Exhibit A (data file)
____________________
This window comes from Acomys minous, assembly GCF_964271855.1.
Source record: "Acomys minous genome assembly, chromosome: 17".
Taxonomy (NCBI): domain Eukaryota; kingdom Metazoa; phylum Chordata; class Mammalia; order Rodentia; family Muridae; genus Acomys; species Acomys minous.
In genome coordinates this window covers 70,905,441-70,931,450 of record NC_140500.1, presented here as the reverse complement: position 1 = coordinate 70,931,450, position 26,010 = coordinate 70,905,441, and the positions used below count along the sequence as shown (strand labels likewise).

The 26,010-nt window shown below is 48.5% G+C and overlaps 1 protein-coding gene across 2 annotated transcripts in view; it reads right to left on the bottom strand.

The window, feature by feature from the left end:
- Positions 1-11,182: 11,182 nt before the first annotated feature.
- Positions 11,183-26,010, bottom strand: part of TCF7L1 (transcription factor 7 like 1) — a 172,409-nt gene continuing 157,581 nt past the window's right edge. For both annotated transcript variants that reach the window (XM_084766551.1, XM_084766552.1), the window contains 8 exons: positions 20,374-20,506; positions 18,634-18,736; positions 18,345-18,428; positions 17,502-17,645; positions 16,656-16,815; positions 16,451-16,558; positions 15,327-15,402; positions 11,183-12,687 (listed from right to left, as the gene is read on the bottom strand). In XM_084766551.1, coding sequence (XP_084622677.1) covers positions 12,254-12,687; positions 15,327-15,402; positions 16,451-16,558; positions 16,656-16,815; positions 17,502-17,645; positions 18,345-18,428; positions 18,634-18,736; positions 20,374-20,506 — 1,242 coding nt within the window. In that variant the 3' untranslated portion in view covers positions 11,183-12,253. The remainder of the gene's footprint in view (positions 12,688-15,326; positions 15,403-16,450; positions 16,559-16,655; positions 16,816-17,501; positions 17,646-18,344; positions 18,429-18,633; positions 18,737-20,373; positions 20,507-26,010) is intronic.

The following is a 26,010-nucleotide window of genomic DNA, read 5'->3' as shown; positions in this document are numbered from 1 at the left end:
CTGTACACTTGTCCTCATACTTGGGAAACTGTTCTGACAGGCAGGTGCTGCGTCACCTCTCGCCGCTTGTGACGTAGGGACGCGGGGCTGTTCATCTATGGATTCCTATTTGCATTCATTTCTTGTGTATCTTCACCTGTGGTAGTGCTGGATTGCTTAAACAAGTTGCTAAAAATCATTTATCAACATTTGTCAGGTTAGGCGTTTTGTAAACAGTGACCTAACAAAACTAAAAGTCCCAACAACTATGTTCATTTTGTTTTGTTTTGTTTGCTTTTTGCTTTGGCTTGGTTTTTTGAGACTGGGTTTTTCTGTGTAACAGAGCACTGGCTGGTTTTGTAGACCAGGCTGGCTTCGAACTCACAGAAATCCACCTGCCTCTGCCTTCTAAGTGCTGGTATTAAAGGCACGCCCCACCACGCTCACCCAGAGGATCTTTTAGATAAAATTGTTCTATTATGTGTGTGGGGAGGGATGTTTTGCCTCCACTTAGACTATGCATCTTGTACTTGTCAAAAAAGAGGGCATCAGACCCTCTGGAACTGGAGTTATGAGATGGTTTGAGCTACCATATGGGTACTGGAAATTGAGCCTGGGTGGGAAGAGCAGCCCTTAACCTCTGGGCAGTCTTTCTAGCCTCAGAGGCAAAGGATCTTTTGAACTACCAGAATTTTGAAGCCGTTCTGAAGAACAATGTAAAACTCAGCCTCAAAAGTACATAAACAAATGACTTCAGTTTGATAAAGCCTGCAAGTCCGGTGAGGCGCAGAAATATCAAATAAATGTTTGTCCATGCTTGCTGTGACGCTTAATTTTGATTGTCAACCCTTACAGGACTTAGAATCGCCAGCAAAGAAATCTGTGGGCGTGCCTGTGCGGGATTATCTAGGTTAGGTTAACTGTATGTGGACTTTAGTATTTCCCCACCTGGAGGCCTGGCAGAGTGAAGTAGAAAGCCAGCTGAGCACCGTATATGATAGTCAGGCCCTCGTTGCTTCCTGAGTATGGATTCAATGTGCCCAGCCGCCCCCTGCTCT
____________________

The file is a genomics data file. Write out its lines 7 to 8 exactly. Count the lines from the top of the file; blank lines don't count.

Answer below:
- Positions 1-11,182: 11,182 nt before the first annotated feature.
- Positions 11,183-26,010, bottom strand: part of TCF7L1 (transcription factor 7 like 1) — a 172,409-nt gene continuing 157,581 nt past the window's right edge. For both annotated transcript variants that reach the window (XM_084766551.1, XM_084766552.1), the window contains 8 exons: positions 20,374-20,506; positions 18,634-18,736; positions 18,345-18,428; positions 17,502-17,645; positions 16,656-16,815; positions 16,451-16,558; positions 15,327-15,402; positions 11,183-12,687 (listed from right to left, as the gene is read on the bottom strand). In XM_084766551.1, coding sequence (XP_084622677.1) covers positions 12,254-12,687; positions 15,327-15,402; positions 16,451-16,558; positions 16,656-16,815; positions 17,502-17,645; positions 18,345-18,428; positions 18,634-18,736; positions 20,374-20,506 — 1,242 coding nt within the window. In that variant the 3' untranslated portion in view covers positions 11,183-12,253. The remainder of the gene's footprint in view (positions 12,688-15,326; positions 15,403-16,450; positions 16,559-16,655; positions 16,816-17,501; positions 17,646-18,344; positions 18,429-18,633; positions 18,737-20,373; positions 20,507-26,010) is intronic.